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Focus is on finance in this election

Estimates indicate approximately $2.5 billion will be spent on presidential campaigning by the time next Tuesday’s elections are over.

Such a sum of money is staggering, indeed.

No doubt, the great majority of voters likely already knew which way they were going to vote — or at least which way they were leaning — before the first penny was spent to attract their attention.

Yet because of the way our political machine works, candidates, supporters and special interest groups pour money into the race.

Perhaps it’s fitting — if a bit ironic — that issues of money are at the center of this year’s presidential race.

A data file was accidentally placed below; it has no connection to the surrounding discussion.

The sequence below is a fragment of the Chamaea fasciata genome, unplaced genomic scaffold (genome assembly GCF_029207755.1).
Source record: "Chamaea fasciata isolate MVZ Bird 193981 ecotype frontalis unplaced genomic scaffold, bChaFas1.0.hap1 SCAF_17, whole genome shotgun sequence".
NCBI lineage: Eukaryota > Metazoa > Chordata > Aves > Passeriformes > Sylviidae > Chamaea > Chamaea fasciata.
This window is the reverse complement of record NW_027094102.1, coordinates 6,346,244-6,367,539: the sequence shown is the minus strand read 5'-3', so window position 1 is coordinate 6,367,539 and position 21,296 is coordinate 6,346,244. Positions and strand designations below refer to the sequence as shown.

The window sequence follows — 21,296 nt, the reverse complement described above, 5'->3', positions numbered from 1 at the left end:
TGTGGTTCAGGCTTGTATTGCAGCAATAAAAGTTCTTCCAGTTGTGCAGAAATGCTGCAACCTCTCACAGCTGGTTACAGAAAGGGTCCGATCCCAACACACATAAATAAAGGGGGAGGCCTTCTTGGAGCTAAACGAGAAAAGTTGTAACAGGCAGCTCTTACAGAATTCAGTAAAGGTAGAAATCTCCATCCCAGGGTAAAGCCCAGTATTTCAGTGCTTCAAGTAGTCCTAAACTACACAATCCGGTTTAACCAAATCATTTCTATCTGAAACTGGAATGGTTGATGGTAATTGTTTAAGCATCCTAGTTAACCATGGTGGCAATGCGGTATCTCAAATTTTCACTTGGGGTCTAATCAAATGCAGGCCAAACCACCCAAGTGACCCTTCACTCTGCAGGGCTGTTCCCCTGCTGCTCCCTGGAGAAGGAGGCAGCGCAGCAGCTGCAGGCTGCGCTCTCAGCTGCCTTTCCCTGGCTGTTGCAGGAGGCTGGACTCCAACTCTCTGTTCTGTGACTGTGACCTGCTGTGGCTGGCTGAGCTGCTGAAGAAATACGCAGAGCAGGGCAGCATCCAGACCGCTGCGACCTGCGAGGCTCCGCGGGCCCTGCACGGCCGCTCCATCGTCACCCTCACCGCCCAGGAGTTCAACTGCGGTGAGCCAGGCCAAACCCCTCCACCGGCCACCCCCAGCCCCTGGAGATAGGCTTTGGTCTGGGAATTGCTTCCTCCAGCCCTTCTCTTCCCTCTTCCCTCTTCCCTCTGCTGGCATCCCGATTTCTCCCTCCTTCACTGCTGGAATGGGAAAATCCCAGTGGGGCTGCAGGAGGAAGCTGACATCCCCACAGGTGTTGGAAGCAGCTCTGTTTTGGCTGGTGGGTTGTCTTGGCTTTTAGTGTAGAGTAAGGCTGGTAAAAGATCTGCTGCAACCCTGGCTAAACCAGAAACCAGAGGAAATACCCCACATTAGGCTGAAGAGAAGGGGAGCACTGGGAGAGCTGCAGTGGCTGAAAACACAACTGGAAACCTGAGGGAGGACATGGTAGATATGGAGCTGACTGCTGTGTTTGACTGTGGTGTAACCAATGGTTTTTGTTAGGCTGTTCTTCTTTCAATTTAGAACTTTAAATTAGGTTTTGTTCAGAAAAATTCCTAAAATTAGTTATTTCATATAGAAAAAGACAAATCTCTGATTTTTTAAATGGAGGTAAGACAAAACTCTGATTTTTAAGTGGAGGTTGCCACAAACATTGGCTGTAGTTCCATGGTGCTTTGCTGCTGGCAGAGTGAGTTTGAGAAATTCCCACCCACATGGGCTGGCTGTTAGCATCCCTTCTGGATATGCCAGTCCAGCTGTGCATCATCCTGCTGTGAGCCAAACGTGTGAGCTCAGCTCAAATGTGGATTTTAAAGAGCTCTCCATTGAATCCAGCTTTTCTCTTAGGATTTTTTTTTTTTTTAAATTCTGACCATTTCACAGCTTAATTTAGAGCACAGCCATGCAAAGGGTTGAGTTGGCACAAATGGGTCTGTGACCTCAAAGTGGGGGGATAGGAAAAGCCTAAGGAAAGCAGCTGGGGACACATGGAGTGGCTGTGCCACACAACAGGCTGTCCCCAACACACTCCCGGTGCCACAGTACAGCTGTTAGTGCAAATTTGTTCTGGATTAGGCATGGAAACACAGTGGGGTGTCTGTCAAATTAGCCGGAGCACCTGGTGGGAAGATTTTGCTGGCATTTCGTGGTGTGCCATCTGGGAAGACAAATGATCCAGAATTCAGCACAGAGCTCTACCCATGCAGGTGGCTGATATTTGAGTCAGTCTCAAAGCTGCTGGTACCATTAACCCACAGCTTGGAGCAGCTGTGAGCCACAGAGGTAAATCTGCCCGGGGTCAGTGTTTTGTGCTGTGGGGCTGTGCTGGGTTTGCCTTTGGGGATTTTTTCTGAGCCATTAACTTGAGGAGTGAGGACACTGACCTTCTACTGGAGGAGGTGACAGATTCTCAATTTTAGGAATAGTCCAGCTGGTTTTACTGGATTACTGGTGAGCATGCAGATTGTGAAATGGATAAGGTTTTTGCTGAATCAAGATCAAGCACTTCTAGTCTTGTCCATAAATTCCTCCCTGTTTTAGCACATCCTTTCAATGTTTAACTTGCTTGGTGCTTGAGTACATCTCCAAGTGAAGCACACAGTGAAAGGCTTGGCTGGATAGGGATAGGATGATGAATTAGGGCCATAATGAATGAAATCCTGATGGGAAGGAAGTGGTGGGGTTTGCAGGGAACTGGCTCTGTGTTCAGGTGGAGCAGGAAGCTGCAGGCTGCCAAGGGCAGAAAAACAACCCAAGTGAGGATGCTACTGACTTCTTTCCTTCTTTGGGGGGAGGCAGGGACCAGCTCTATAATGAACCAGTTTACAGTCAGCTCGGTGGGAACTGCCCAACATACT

The lingering economy is weighing on the minds of many voters. Its financial impact on American families is palpable. The most harmful effects have been on the millions of unemployed Americans.

Can the nation continue the incredibly slow crawl out of the financial depths?

Interestingly in the last four years most Americans have had to change their own spending habits. Quite simply, if less money is coming in, it’s critical that less money be going out, too.

Most middle-class Americans get this, but the federal government has done little to trim its own spending, quite the opposite actually. Our nation’s debt has increased by $6 trillion in the last four years and federal spending shows no signs of stopping.

At the moment, the U.S. government owes more than $51,000 for every man, woman and child citizen. It’s a truly staggering amount.

This year’s presidential race will come down to money at some level, but we hope the winning candidate is someone who can aggressively address the economy and the out-of-control federal spending.